6. 6. import android.widget.Toast; public class LongRunningService extends Service { private private private private static static static static final final final final int int int int CONNECTING = 1; CONNECTED = 2; DOWNLOADSTARTED = 3; DOWNLOADFINISHED = 4; private Looper mServiceLooper; private ServiceHandler mServiceHandler; // Handler that receives messages from the thread private final class ServiceHandler extends Handler { public ServiceHandler(Looper looper) { super(looper); } @Override public void handleMessage(Message msg) { Messenger messenger= MainActivity.getMainActivity().mMessenger; try { messenger.send(Message.obtain(null, CONNECTING, "Connecting")); // Normally we would do some work here, like download a file. // For our sample, we just sleep for 10 seconds. Thread.sleep(1000); // Normally we would do some work here, like download a file. // For our sample, we just sleep for 10 seconds. messenger.send(Message.obtain(null, CONNECTED, "Connected")); // Normally we would do some work here, like download a file. // For our sample, we just sleep for 10 seconds. Thread.sleep(1000); messenger.send(Message.obtain(null, DOWNLOADSTARTED, "Download Started")); // Normally we would do some work here, like download a file. // For our sample, we just sleep for 10 seconds. Thread.sleep(1000);
  7. 7. messenger.send(Message.obtain(null, DOWNLOADFINISHED, "Download Finished")); } catch (InterruptedException e) { // TODO Auto-generated catch block e.printStackTrace(); } catch (RemoteException e) { // TODO Auto-generated catch block e.printStackTrace(); } // Stop the service using the startId, so that we don't stop // the service in the middle of handling another job stopSelf(msg.arg1); } } @Override public void onCreate() { // Start up the thread running the service. Note that we create a // separate thread because the service normally runs in the process's // main thread, which we don't want to block. We also make it // background priority so CPU-intensive work will not disrupt our UI. HandlerThread thread = new HandlerThread("ServiceStartArguments", Thread.NORM_PRIORITY); thread.start(); // Get the HandlerThread's Looper and use it for our Handler mServiceLooper = thread.getLooper(); mServiceHandler = new ServiceHandler(mServiceLooper); } @Override public int onStartCommand(Intent intent, int flags, int startId) { Toast.makeText(this, "download service starting", Toast.LENGTH_SHORT).show(); // For each start request, send a message to start a job and deliver the // start ID so we know which request we're stopping when we finish the job Message msg = mServiceHandler.obtainMessage(); msg.arg1 = startId; mServiceHandler.sendMessage(msg); // If we get killed, after returning from here, restart return START_STICKY; }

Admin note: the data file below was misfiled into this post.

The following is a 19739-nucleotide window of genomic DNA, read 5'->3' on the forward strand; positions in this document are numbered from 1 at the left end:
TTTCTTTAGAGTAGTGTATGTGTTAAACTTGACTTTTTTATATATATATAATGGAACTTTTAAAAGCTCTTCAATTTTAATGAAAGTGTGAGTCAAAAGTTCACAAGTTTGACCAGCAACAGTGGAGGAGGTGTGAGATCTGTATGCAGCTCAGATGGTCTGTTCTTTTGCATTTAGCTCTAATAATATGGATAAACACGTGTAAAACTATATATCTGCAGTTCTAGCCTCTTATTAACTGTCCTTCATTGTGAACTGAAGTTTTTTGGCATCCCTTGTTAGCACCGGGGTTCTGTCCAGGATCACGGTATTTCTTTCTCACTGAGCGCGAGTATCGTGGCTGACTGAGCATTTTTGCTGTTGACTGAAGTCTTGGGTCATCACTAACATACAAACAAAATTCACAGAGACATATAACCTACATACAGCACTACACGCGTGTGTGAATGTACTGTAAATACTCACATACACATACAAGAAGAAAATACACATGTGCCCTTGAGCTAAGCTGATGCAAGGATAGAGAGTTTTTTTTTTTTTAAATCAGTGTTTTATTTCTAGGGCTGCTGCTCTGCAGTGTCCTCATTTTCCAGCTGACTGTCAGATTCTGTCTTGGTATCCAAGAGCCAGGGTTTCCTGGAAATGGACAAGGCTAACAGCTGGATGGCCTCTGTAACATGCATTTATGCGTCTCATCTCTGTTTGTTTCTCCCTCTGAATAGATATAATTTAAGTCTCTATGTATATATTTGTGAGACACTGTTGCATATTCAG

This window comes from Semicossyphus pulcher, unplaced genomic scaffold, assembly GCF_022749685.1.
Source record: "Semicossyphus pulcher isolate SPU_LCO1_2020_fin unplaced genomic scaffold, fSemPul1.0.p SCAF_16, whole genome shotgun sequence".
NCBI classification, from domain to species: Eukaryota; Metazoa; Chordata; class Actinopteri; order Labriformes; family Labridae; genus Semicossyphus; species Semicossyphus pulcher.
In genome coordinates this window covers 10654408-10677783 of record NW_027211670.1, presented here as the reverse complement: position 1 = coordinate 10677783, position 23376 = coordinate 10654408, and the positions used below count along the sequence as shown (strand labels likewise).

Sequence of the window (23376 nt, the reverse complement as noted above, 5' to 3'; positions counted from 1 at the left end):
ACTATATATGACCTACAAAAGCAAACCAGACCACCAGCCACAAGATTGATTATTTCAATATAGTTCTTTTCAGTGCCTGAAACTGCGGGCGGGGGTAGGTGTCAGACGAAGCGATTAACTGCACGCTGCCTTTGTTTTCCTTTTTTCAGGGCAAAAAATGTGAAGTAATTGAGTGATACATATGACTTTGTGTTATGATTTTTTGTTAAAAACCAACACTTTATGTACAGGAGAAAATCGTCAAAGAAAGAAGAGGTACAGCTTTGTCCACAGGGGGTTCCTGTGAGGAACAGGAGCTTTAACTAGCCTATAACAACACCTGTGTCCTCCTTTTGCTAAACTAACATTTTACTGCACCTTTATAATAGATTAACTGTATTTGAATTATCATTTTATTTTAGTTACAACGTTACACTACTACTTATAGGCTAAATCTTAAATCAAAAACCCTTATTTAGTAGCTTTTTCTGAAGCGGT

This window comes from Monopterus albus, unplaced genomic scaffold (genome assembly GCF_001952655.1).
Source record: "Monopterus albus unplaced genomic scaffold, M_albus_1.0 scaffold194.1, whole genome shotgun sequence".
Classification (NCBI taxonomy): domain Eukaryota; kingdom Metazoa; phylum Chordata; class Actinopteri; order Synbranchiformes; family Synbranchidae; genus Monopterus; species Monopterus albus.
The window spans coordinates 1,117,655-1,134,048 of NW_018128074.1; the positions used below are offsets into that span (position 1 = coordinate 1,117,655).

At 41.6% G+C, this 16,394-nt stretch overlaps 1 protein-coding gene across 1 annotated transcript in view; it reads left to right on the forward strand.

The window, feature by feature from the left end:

8. 8. @Override public IBinder onBind(Intent intent) { // We don't provide binding, so return null return null; } @Override public void onDestroy() { Toast.makeText(this, "service done", Toast.LENGTH_SHORT).show(); } } The main.xml layout file looks like the following: <RelativeLayout xmlns:android="http://schemas.android.com/apk/res/android" xmlns:tools="http://schemas.android.com/tools" android:layout_width="match_parent" android:layout_height="match_parent" android:paddingBottom="@dimen/activity_vertical_margin" android:paddingLeft="@dimen/activity_horizontal_margin" android:paddingRight="@dimen/activity_horizontal_margin" android:paddingTop="@dimen/activity_vertical_margin" tools:context=".MainActivity" > <Button android:id="@+id/button1" android:layout_width="wrap_content" android:layout_height="wrap_content" android:layout_alignParentTop="true" android:layout_centerHorizontal="true" android:layout_marginTop="165dp" android:text="Start Service" /> </RelativeLayout> And the manifest file of this application is as follows: <?xml version="1.0" encoding="utf-8"?> <manifest xmlns:android="http://schemas.android.com/apk/res/android" package="com.somitsolutions.android.example.statepatterninservice" android:versionCode="1" android:versionName="1.0" > <uses-sdk android:minSdkVersion="8" android:targetSdkVersion="17" />
  9. 9. <application android:allowBackup="true" android:icon="@drawable/ic_launcher" android:label="@string/app_name" android:theme="@style/AppTheme" > <activity android:name="com.somitsolutions.android.example.statepatterninservice.MainActivity" android:label="@string/app_name" > <intent-filter> <action android:name="android.intent.action.MAIN" /> <category android:name="android.intent.category.LAUNCHER" /> </intent-filter> </activity> <service android:name=".LongRunningService"></service> </application> </manifest> Hope it clears some of the ideas behind Android messenger and how we can use it for notification from a background service to the frontend UI.

×